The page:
If you want the vintage aesthetic in your photos that a film grain look provides, Luminar Neo lets you dial it in subtly, or you can make it more pronounced.
Portrait Editing Tools
Luminar Neo has a suite of tools for portrait editing, from basic adjustments like skin smoothing and an option to add bokeh to your photos. If you’re looking to streamline your portrait editing process, Luminar Neo’s portrait editing tools are very useful and easy to use.
Portrait Bokeh AI
The Portrait Bokeh AI tool is designed to create a realistic background blur known as the bokeh effect while keeping the subject in sharp focus. The tool has a slider the adjusts the amount of the effect you want. You don’t really have to do anything aside from using the slider and it adjusts the amount of blur that it adds to the photo after using AI to determine the subject of the photo. It does a pretty good job of singling out the subject, but it can make errors. If the AI messes up in any way, it has brush sliders that you can use to paint in areas that you want to include or exclude from the bokeh effect.
The result is pretty natural-looking for the most part. I don’t know if the current version of Lightroom has this feature, but I did this manually using masking in Lightroom and it was a very time-consuming process, whereas here, it’s really fast and easy.
The first feature you’ll see in the Face AI section is face lighting, which allows you to customize the exposure and brightness of the subject’s face. I haven’t seen this in other photo editing tools, and for certain photos, I found it seems like a great way to make sure your subject is the main focus of the image. It gives your subject a bit of pop in terms of lighting, and it works especially well if you were photographing in somewhat dull lighting. In Luminar Neo, it automatically detects faces, whereas in other tools you would have to paint in masking and bring up the exposure from there, which is a much more time-consuming process.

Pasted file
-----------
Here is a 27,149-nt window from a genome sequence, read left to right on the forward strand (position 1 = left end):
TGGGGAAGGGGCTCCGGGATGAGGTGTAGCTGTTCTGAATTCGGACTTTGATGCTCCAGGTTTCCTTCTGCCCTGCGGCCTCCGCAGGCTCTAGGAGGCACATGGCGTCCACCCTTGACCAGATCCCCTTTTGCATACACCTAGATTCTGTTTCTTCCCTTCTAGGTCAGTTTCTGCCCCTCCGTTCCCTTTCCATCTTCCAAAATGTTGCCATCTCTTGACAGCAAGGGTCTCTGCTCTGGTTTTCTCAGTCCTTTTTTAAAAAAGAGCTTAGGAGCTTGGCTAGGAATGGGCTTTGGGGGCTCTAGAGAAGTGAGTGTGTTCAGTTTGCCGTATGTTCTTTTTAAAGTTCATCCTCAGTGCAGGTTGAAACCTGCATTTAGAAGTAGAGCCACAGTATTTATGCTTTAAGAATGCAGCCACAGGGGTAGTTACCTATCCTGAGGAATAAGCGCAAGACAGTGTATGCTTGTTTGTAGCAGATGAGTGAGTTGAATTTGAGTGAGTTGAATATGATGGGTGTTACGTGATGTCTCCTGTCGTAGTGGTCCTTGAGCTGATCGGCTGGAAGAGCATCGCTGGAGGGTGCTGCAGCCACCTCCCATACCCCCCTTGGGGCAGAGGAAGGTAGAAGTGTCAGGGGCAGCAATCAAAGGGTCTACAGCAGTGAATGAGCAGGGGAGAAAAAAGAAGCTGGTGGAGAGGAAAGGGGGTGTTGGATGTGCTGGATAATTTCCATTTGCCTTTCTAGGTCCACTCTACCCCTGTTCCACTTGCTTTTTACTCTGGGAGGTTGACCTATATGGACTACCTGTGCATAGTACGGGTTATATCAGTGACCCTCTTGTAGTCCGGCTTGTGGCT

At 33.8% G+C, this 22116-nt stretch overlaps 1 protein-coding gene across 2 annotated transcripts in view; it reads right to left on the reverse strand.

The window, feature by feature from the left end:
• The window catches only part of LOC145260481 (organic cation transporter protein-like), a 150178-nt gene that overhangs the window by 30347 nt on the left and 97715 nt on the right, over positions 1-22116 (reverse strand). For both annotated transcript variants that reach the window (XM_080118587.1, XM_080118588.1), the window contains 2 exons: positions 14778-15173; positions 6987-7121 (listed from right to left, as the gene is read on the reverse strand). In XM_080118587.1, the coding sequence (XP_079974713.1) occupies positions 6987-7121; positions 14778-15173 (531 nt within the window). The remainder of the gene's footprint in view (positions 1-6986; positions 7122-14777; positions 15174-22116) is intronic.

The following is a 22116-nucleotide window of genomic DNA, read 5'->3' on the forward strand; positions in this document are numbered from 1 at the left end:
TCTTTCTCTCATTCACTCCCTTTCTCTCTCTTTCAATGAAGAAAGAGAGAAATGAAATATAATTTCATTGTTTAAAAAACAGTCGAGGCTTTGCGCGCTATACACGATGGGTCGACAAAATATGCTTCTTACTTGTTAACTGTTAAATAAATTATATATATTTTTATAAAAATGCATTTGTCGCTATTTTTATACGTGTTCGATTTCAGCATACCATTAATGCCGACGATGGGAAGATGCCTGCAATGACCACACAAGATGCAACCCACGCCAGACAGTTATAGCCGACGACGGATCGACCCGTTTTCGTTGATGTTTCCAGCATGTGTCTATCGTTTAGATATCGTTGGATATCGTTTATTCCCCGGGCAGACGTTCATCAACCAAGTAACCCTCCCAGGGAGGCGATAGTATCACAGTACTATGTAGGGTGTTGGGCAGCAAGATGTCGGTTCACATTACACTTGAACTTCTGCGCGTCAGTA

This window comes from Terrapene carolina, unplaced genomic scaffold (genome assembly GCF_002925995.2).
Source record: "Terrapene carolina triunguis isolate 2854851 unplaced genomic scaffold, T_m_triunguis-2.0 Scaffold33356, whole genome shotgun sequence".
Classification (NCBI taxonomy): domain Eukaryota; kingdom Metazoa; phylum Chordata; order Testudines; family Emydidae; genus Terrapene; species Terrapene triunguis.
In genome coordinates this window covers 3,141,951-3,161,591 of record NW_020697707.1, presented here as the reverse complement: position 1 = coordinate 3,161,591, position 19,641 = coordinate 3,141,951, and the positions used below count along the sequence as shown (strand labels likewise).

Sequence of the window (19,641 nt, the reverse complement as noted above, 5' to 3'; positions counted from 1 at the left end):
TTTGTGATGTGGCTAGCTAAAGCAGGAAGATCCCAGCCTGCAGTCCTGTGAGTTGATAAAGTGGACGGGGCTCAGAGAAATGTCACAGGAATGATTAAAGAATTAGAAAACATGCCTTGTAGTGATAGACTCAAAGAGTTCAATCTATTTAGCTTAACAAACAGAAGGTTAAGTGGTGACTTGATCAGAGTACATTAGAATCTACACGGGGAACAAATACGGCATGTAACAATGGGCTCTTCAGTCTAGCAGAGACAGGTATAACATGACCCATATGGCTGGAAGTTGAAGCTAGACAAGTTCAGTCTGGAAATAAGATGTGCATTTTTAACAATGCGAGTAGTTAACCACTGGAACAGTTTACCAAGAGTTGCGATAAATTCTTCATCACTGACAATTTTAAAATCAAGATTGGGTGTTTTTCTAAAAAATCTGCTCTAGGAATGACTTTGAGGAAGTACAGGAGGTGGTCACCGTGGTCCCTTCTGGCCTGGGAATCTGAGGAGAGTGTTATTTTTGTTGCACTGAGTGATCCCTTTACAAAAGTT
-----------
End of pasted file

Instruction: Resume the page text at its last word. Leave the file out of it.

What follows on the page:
The next option you have in the Face AI section is eye editing. In this tool, you can make minute adjustments to the exposure and detail in the eyes, whiten them, remove red-eye, and remove dark circles under the eyes. I can see this being a really useful set of tools for portrait photographers, and a big time saver.
Face AI also has a mouth section with options to adjust the lip saturation, the redness of the lips, darken the lips, and whiten teeth. These tools all work really well and save you so much time compared to if you have to paint the masking in for all of them.
I haven’t done this much, but on the occasions where I had to do teeth whitening manually, it was really just not an enjoyable experience. For the teeth whitening tool in Luminar AI, it does a good job of isolating the teeth, but I think it should brighten them more at 100%.
Compared to how I was editing certain types of photos 5+ years ago, it’s honestly impressive how easy it is to do this kind of editing in Luminar Neo. In the past, I would avoid making these kinds of adjustments in Photoshop because it could be so time-consuming, but with Luminar Neo’s Face AI, the tedious work is done for you.
Skin AI aims to make your subject’s skin look nicer in a natural-looking way.
The main adjustment slider applies a smoothing effect to the skin, so pores are less prominent. The other part of the Skin AI tool is Shine Removal, which tones down highlights on the skin, which is useful for photos where the subject has an overly strong highlight on their face.
The last feature of Skin AI is the Skin Defects Removal checkbox, which aims to eliminate defects in the skin. I’m assuming this means things like blemishes and large pores. However, I found that this didn’t seem to do much in practice, so I think this tool is something Skylum could improve.